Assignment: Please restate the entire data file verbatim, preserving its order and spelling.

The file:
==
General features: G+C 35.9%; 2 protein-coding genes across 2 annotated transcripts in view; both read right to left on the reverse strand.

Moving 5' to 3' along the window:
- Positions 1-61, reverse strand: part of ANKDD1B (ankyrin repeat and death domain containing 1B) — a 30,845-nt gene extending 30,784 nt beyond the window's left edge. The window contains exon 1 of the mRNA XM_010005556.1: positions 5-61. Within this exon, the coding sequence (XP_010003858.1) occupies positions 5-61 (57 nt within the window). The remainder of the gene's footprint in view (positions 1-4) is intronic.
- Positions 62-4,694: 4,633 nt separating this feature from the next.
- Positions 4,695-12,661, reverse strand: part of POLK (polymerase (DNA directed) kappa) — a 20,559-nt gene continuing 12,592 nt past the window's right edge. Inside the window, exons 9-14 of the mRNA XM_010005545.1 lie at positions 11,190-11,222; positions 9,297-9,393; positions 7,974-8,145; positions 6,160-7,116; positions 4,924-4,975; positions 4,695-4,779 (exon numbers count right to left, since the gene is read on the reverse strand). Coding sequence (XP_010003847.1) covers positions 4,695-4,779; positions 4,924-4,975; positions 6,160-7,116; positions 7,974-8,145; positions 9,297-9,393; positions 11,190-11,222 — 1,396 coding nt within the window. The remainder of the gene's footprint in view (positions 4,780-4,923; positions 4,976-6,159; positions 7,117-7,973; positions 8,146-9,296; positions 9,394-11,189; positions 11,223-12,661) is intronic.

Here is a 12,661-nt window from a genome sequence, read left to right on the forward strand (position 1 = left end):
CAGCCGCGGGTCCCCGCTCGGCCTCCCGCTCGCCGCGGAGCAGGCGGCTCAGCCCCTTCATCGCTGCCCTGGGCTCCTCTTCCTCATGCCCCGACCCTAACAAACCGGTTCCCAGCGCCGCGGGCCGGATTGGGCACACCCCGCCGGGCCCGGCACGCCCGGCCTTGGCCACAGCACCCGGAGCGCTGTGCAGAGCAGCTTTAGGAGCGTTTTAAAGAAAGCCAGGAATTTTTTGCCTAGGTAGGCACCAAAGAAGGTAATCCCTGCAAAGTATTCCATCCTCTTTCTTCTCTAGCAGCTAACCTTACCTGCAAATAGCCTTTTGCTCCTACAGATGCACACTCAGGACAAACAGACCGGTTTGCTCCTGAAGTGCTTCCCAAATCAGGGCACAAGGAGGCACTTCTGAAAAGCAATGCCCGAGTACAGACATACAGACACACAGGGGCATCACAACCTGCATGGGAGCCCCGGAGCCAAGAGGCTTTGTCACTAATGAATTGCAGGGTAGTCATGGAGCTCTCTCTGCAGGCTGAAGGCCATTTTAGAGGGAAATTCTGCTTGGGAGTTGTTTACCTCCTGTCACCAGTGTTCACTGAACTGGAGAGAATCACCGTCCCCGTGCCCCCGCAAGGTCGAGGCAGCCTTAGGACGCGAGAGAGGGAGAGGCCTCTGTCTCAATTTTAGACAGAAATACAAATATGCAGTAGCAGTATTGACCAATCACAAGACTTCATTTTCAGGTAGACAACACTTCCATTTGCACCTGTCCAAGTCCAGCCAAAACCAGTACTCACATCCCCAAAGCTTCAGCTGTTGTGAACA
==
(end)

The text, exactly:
General features: G+C 35.9%; 2 protein-coding genes across 2 annotated transcripts in view; both read right to left on the reverse strand.

Moving 5' to 3' along the window:
- Positions 1-61, reverse strand: part of ANKDD1B (ankyrin repeat and death domain containing 1B) — a 30,845-nt gene extending 30,784 nt beyond the window's left edge. The window contains exon 1 of the mRNA XM_010005556.1: positions 5-61. Within this exon, the coding sequence (XP_010003858.1) occupies positions 5-61 (57 nt within the window). The remainder of the gene's footprint in view (positions 1-4) is intronic.
- Positions 62-4,694: 4,633 nt separating this feature from the next.
- Positions 4,695-12,661, reverse strand: part of POLK (polymerase (DNA directed) kappa) — a 20,559-nt gene continuing 12,592 nt past the window's right edge. Inside the window, exons 9-14 of the mRNA XM_010005545.1 lie at positions 11,190-11,222; positions 9,297-9,393; positions 7,974-8,145; positions 6,160-7,116; positions 4,924-4,975; positions 4,695-4,779 (exon numbers count right to left, since the gene is read on the reverse strand). Coding sequence (XP_010003847.1) covers positions 4,695-4,779; positions 4,924-4,975; positions 6,160-7,116; positions 7,974-8,145; positions 9,297-9,393; positions 11,190-11,222 — 1,396 coding nt within the window. The remainder of the gene's footprint in view (positions 4,780-4,923; positions 4,976-6,159; positions 7,117-7,973; positions 8,146-9,296; positions 9,394-11,189; positions 11,223-12,661) is intronic.

Here is a 12,661-nt window from a genome sequence, read left to right on the forward strand (position 1 = left end):
CAGCCGCGGGTCCCCGCTCGGCCTCCCGCTCGCCGCGGAGCAGGCGGCTCAGCCCCTTCATCGCTGCCCTGGGCTCCTCTTCCTCATGCCCCGACCCTAACAAACCGGTTCCCAGCGCCGCGGGCCGGATTGGGCACACCCCGCCGGGCCCGGCACGCCCGGCCTTGGCCACAGCACCCGGAGCGCTGTGCAGAGCAGCTTTAGGAGCGTTTTAAAGAAAGCCAGGAATTTTTTGCCTAGGTAGGCACCAAAGAAGGTAATCCCTGCAAAGTATTCCATCCTCTTTCTTCTCTAGCAGCTAACCTTACCTGCAAATAGCCTTTTGCTCCTACAGATGCACACTCAGGACAAACAGACCGGTTTGCTCCTGAAGTGCTTCCCAAATCAGGGCACAAGGAGGCACTTCTGAAAAGCAATGCCCGAGTACAGACATACAGACACACAGGGGCATCACAACCTGCATGGGAGCCCCGGAGCCAAGAGGCTTTGTCACTAATGAATTGCAGGGTAGTCATGGAGCTCTCTCTGCAGGCTGAAGGCCATTTTAGAGGGAAATTCTGCTTGGGAGTTGTTTACCTCCTGTCACCAGTGTTCACTGAACTGGAGAGAATCACCGTCCCCGTGCCCCCGCAAGGTCGAGGCAGCCTTAGGACGCGAGAGAGGGAGAGGCCTCTGTCTCAATTTTAGACAGAAATACAAATATGCAGTAGCAGTATTGACCAATCACAAGACTTCATTTTCAGGTAGACAACACTTCCATTTGCACCTGTCCAAGTCCAGCCAAAACCAGTACTCACATCCCCAAAGCTTCAGCTGTTGTGAACA